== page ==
Gerald L. Cannon: The Excessive Image

  • ©,



    The Excessive Image


Creation Year:




Artist Statement:

    I continue to work on this series of images that are them­selves parts of other contained series. The total of the images is large – more than 200 in all. Their recursive nature and their excessive number are part of the installation component in which I have worked for sever­al years.

    The images range in size from relatively small (8.5 x 11 inches) to sizable (48 x 60 inches). They
    are created from various found images (flat and three-dimen­sional), my own snapshots and videos, as well and complete computer constructions. Many of the images contain ele­ments from other series in rather distorted relationships in time and place. The ways in which a pseudo-narrative is set up and then destroyed are numerous.

    One large portion of the images is installed in the Ernest N. Morial Convention Center and another similar portion is installed in the Contemporary Arts Center. Though the con­text and imagery will be similar in the two venues, there are no duplicate images. My intent is that these images will be stacked, grouped, abutted, and arranged in ways that both a id the viewer in sorting and assimilating meaning and ultimately prevent them from gaining cogent ground due to information overload. Think of this as a fog bank on the information superhighway.

    Components of these images are in frequently repetitive, thereby creating links that reflect recontextualization, such as those created by differ­ing representations of O.J. Simpson, for instance. It is also my intent to play with the cheapening of images in a way similar to what happens in society’s burgeoning image glut while investigating what this means to viewers con­fronted with this in an art con­text. In the case of The Bridge, it allows me to link two diverse audiences: the SIGGRAPH 96 attendee and the Contemp­orary Arts Center patron.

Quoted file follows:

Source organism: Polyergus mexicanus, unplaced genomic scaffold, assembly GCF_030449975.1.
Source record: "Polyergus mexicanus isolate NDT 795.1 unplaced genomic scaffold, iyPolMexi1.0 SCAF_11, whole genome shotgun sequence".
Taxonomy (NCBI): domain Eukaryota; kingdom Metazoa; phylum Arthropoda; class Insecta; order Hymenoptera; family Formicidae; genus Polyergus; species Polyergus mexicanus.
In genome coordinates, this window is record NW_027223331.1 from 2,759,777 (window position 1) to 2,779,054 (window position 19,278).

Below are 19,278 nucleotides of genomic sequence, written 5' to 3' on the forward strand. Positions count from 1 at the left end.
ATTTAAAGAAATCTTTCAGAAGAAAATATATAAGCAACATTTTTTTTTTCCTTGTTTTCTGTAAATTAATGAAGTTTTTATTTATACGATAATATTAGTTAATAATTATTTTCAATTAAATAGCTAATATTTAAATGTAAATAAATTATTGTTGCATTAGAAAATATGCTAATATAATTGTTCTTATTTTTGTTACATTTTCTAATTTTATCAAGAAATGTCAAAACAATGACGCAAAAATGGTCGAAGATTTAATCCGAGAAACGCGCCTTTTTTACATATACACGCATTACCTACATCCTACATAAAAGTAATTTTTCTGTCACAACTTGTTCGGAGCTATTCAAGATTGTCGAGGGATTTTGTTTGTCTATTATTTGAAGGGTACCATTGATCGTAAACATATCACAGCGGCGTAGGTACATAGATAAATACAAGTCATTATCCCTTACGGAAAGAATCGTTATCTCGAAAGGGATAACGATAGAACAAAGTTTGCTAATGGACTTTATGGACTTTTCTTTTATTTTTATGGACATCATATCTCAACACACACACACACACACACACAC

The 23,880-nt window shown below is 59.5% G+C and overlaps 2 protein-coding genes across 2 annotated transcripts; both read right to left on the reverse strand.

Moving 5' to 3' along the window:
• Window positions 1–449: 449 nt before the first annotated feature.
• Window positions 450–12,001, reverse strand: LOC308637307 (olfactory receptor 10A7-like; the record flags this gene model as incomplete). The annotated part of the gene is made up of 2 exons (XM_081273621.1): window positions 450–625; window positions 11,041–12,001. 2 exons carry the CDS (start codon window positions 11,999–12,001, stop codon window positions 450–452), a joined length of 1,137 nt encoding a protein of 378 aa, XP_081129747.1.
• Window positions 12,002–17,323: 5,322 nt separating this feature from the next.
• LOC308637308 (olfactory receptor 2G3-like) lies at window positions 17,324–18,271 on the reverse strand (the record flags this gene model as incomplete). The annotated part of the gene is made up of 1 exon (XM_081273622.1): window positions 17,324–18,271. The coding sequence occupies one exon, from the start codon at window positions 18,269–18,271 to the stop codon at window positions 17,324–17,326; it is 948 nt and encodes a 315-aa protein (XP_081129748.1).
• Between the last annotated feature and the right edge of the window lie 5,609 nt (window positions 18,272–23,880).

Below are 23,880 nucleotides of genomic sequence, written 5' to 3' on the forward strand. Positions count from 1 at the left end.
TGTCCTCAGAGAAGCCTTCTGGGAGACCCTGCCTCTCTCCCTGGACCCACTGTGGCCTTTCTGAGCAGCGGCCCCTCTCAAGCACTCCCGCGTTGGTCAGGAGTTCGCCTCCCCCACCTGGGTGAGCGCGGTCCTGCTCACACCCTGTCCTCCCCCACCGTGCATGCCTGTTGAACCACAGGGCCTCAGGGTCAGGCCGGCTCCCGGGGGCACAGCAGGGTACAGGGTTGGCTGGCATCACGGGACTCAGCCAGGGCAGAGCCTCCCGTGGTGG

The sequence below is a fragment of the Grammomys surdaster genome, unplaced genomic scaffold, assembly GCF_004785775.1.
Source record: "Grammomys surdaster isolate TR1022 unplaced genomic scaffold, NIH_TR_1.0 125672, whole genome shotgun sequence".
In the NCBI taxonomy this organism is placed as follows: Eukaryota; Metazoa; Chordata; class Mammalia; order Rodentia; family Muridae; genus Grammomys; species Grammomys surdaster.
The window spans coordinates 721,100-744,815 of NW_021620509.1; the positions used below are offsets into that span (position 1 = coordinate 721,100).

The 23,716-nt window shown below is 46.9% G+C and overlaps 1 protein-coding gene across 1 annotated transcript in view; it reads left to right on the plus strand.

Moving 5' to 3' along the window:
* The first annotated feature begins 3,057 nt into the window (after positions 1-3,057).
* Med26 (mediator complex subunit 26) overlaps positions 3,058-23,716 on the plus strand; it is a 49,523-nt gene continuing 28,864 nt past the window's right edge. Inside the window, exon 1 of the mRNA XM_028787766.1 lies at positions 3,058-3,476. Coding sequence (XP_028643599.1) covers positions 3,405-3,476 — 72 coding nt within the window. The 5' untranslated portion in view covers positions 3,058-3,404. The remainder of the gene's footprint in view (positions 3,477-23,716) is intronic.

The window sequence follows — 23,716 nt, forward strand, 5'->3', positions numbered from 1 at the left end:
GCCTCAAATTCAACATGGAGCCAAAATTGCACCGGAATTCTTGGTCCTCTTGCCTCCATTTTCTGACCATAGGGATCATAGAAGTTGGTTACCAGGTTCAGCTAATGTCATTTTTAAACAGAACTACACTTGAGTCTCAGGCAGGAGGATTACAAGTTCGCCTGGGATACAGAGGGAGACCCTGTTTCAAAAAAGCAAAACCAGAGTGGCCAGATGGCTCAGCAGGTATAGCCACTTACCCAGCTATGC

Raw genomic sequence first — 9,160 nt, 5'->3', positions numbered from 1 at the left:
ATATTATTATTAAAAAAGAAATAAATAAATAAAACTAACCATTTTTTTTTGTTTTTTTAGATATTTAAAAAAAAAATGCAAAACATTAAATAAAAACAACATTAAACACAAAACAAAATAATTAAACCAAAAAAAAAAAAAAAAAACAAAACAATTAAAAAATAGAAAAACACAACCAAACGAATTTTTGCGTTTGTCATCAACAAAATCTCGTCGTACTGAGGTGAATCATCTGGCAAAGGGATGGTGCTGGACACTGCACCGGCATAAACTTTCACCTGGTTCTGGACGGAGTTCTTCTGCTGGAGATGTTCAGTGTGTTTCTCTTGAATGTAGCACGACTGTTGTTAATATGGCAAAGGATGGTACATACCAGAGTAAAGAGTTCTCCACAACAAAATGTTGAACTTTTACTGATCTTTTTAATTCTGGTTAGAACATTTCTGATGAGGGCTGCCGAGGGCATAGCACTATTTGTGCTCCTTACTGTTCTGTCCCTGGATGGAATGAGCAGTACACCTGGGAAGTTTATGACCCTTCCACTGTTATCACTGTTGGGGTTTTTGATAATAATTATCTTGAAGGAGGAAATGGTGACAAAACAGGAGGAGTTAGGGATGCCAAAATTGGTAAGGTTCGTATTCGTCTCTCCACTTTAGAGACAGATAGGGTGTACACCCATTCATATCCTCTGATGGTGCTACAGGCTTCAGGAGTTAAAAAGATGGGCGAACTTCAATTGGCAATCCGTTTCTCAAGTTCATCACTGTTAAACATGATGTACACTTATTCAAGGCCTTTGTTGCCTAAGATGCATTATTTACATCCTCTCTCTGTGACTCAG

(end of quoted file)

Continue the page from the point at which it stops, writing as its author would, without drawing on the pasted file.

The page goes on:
I am not interested in electronic interactivity between these groups, nor even in researching the divergence or similarity of their responses. I simply wish to present each group with an experience that on the face of it is the same, but in fact is imagistically unique to each venue.

    The images are complete, self- contained, finished artistic cre­ations. The computer simply allows me to appropriate, recontextualize, and create such works rapidly and effec­tively. I am little interested in the fact that these are “computer-generated” prints. They are instead simply art works – individually, serially, and in composite. This may not meet all the criteria set forth in The Bridge paradigm, but it is what I consider important for myself in using the computer to make art. It is work that arises from the medium’s strengths while not weighing itself down with the categorical stipulations of the medium’s obvious attributes in high tech.